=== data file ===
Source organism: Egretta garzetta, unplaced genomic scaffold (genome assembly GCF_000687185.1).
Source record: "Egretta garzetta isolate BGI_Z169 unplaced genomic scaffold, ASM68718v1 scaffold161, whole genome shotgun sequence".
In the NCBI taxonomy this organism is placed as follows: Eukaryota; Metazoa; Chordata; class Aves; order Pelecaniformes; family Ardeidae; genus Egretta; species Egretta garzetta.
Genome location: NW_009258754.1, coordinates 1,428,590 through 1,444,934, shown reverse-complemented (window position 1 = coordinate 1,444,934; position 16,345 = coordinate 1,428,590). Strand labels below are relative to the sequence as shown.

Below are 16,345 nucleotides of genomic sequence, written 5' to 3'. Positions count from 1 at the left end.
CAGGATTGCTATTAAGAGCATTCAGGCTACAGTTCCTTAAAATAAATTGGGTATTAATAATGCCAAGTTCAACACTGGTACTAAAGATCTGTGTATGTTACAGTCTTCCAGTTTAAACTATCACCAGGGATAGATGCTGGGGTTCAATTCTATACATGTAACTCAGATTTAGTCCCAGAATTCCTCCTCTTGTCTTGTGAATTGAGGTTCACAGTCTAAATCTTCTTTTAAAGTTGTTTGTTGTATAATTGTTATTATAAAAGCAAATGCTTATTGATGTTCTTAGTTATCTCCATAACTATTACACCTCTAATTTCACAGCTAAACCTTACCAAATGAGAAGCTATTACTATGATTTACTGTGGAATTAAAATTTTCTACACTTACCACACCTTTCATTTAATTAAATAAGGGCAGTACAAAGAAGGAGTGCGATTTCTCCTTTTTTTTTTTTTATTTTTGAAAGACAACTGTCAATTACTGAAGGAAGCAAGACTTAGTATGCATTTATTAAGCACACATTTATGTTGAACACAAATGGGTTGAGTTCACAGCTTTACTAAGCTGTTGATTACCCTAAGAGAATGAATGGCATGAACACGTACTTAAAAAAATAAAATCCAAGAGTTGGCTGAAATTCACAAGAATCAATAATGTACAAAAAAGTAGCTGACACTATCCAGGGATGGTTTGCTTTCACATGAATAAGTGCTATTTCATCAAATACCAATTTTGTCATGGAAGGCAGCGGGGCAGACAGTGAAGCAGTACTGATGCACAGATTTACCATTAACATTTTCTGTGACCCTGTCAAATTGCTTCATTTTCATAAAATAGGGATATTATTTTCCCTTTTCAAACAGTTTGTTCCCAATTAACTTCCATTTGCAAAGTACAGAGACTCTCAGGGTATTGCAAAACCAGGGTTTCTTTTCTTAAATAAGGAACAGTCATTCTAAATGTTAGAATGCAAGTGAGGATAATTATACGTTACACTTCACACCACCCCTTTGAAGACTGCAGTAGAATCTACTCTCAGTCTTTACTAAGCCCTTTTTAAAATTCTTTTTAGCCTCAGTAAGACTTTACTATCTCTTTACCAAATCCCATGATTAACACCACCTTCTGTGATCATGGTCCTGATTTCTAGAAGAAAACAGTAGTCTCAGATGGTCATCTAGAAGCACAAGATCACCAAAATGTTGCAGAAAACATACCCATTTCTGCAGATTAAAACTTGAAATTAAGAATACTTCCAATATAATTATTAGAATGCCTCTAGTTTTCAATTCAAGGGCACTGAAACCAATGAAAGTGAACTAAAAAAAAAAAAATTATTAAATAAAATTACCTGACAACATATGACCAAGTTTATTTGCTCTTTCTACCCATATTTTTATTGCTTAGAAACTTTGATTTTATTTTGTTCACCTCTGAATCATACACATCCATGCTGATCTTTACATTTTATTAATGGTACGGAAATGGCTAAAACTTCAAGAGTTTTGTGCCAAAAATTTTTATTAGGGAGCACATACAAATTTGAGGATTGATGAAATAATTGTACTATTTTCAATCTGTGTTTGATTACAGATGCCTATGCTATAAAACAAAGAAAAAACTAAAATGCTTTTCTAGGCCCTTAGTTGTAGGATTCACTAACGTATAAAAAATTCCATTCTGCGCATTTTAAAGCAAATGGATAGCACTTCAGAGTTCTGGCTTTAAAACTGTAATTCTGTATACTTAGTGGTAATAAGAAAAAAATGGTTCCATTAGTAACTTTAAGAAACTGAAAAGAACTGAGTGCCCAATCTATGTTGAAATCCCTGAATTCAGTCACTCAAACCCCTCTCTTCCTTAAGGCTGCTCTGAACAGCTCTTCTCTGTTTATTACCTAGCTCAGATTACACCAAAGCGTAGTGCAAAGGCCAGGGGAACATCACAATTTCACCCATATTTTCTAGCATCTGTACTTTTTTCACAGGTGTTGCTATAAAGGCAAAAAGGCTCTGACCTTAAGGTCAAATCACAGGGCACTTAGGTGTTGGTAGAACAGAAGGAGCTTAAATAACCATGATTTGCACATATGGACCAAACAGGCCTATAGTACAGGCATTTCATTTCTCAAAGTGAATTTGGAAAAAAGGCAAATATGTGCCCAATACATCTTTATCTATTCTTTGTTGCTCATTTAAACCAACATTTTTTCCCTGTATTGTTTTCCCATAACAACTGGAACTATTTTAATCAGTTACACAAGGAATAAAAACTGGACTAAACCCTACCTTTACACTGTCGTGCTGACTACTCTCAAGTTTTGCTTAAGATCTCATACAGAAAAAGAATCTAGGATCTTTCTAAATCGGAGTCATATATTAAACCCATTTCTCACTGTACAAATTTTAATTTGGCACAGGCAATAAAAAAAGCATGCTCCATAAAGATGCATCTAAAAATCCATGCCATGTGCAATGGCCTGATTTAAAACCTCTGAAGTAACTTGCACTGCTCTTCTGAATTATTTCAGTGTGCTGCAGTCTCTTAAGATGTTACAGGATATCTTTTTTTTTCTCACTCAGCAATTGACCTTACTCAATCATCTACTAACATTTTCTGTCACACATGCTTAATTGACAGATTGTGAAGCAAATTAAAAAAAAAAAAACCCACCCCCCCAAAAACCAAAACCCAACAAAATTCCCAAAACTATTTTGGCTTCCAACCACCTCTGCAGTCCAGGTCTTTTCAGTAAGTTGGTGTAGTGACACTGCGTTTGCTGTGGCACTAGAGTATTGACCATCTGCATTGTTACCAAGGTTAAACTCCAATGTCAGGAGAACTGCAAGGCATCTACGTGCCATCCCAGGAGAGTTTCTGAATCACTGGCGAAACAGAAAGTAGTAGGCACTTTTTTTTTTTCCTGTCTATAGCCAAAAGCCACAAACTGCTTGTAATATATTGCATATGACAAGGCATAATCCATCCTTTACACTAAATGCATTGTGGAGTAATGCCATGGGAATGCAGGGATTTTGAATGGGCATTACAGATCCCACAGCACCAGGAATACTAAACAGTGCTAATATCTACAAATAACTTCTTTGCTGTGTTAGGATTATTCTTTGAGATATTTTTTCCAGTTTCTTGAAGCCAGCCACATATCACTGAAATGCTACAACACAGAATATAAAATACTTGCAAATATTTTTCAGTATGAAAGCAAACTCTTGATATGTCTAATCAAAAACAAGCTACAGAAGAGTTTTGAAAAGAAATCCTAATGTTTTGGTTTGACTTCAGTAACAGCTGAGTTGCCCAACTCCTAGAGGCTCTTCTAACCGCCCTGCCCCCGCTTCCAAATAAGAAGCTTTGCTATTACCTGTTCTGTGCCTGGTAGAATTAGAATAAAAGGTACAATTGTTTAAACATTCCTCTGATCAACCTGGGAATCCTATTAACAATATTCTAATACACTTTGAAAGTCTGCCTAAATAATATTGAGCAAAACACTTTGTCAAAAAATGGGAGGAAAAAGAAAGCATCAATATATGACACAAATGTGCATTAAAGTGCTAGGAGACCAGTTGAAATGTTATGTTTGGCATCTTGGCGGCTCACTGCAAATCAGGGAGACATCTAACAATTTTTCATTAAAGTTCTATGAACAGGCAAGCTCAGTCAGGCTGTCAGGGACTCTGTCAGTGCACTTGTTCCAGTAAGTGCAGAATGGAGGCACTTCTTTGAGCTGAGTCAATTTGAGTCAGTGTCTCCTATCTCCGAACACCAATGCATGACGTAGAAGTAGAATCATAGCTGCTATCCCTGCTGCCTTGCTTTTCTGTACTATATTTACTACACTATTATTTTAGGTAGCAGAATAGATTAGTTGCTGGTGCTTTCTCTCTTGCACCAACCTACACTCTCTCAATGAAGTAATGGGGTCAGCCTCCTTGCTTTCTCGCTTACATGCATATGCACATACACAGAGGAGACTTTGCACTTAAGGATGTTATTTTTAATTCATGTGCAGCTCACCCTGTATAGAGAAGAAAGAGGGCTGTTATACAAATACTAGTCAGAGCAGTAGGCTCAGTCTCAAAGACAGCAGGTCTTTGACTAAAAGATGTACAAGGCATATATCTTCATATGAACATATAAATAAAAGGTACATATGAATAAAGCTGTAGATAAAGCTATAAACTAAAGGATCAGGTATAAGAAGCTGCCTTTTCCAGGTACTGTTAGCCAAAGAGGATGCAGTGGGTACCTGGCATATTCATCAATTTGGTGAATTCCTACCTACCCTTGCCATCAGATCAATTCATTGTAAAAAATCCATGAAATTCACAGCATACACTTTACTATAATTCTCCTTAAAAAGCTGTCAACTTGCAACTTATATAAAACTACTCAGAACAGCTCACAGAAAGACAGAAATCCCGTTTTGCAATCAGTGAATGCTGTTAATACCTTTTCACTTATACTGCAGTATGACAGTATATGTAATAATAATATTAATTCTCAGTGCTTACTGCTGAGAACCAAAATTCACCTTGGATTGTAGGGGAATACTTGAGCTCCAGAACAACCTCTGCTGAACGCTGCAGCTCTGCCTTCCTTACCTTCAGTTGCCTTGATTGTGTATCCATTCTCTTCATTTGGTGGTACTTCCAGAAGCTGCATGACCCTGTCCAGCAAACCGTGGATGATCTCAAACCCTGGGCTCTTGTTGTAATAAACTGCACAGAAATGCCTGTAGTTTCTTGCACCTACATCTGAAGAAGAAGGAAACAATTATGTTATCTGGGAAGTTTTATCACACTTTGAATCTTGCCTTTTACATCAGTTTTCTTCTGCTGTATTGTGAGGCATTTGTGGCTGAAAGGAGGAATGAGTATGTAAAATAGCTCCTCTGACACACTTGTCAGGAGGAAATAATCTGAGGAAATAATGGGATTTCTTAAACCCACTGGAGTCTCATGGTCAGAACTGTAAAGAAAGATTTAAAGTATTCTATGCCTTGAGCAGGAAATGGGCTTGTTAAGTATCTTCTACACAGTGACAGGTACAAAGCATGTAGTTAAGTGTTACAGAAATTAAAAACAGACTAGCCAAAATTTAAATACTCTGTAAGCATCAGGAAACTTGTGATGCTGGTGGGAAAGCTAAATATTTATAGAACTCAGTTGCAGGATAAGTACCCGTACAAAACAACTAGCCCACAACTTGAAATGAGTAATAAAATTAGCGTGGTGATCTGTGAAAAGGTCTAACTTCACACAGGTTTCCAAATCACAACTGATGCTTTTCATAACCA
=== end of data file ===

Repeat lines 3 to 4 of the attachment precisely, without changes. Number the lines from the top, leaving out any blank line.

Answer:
In the NCBI taxonomy this organism is placed as follows: Eukaryota; Metazoa; Chordata; class Aves; order Pelecaniformes; family Ardeidae; genus Egretta; species Egretta garzetta.
Genome location: NW_009258754.1, coordinates 1,428,590 through 1,444,934, shown reverse-complemented (window position 1 = coordinate 1,444,934; position 16,345 = coordinate 1,428,590). Strand labels below are relative to the sequence as shown.